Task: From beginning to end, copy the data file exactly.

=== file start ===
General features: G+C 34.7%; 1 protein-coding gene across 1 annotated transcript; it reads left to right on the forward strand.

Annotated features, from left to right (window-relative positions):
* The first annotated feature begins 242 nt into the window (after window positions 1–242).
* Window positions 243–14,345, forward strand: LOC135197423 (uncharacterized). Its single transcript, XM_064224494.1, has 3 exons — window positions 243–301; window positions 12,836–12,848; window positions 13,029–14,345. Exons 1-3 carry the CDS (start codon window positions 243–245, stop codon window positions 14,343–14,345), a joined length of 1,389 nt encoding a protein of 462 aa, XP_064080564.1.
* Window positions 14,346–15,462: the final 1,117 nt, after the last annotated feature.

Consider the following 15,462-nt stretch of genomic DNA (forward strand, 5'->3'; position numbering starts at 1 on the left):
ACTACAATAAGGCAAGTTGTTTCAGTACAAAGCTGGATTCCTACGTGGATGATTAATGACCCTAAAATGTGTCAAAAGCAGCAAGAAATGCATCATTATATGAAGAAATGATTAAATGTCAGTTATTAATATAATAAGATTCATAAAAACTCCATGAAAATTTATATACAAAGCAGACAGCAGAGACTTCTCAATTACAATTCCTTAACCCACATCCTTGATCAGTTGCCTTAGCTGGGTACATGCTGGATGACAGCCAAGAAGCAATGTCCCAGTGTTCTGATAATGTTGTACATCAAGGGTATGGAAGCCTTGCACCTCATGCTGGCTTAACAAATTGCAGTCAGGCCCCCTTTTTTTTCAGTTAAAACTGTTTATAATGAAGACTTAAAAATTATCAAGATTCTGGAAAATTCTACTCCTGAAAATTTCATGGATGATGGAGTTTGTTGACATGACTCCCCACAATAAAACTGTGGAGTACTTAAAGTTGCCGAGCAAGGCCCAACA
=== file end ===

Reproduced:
General features: G+C 34.7%; 1 protein-coding gene across 1 annotated transcript; it reads left to right on the forward strand.

Annotated features, from left to right (window-relative positions):
* The first annotated feature begins 242 nt into the window (after window positions 1–242).
* Window positions 243–14,345, forward strand: LOC135197423 (uncharacterized). Its single transcript, XM_064224494.1, has 3 exons — window positions 243–301; window positions 12,836–12,848; window positions 13,029–14,345. Exons 1-3 carry the CDS (start codon window positions 243–245, stop codon window positions 14,343–14,345), a joined length of 1,389 nt encoding a protein of 462 aa, XP_064080564.1.
* Window positions 14,346–15,462: the final 1,117 nt, after the last annotated feature.

Consider the following 15,462-nt stretch of genomic DNA (forward strand, 5'->3'; position numbering starts at 1 on the left):
ACTACAATAAGGCAAGTTGTTTCAGTACAAAGCTGGATTCCTACGTGGATGATTAATGACCCTAAAATGTGTCAAAAGCAGCAAGAAATGCATCATTATATGAAGAAATGATTAAATGTCAGTTATTAATATAATAAGATTCATAAAAACTCCATGAAAATTTATATACAAAGCAGACAGCAGAGACTTCTCAATTACAATTCCTTAACCCACATCCTTGATCAGTTGCCTTAGCTGGGTACATGCTGGATGACAGCCAAGAAGCAATGTCCCAGTGTTCTGATAATGTTGTACATCAAGGGTATGGAAGCCTTGCACCTCATGCTGGCTTAACAAATTGCAGTCAGGCCCCCTTTTTTTTCAGTTAAAACTGTTTATAATGAAGACTTAAAAATTATCAAGATTCTGGAAAATTCTACTCCTGAAAATTTCATGGATGATGGAGTTTGTTGACATGACTCCCCACAATAAAACTGTGGAGTACTTAAAGTTGCCGAGCAAGGCCCAACA